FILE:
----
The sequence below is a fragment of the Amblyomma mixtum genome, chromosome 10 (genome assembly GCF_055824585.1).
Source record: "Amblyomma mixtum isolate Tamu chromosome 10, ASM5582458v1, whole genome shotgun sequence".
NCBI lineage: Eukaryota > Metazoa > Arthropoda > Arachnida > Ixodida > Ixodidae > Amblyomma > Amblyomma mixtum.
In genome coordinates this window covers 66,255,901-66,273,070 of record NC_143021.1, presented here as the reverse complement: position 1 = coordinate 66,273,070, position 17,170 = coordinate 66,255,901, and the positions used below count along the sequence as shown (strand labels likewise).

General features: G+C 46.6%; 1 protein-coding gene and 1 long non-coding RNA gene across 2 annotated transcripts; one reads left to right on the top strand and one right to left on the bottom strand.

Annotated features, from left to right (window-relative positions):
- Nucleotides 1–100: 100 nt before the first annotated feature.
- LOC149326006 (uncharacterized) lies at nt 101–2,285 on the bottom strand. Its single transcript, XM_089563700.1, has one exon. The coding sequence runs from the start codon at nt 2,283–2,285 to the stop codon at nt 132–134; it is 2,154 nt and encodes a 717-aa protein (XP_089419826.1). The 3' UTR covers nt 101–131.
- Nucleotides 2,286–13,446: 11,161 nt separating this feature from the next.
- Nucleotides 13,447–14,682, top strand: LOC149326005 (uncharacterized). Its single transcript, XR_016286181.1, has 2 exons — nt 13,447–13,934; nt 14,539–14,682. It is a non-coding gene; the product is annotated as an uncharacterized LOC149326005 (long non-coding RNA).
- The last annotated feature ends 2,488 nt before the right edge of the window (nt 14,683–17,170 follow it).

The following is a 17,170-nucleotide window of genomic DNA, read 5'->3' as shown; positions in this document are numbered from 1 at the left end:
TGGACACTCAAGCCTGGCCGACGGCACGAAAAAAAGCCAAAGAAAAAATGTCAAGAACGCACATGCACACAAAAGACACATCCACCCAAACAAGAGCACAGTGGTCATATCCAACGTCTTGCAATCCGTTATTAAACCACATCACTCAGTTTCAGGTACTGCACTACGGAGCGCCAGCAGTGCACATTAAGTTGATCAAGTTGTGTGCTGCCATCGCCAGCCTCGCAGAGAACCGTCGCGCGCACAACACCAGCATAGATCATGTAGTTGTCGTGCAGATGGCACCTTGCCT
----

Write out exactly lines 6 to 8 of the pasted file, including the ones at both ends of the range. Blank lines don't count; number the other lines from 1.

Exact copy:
Annotated features, from left to right (window-relative positions):
- Nucleotides 1–100: 100 nt before the first annotated feature.
- LOC149326006 (uncharacterized) lies at nt 101–2,285 on the bottom strand. Its single transcript, XM_089563700.1, has one exon. The coding sequence runs from the start codon at nt 2,283–2,285 to the stop codon at nt 132–134; it is 2,154 nt and encodes a 717-aa protein (XP_089419826.1). The 3' UTR covers nt 101–131.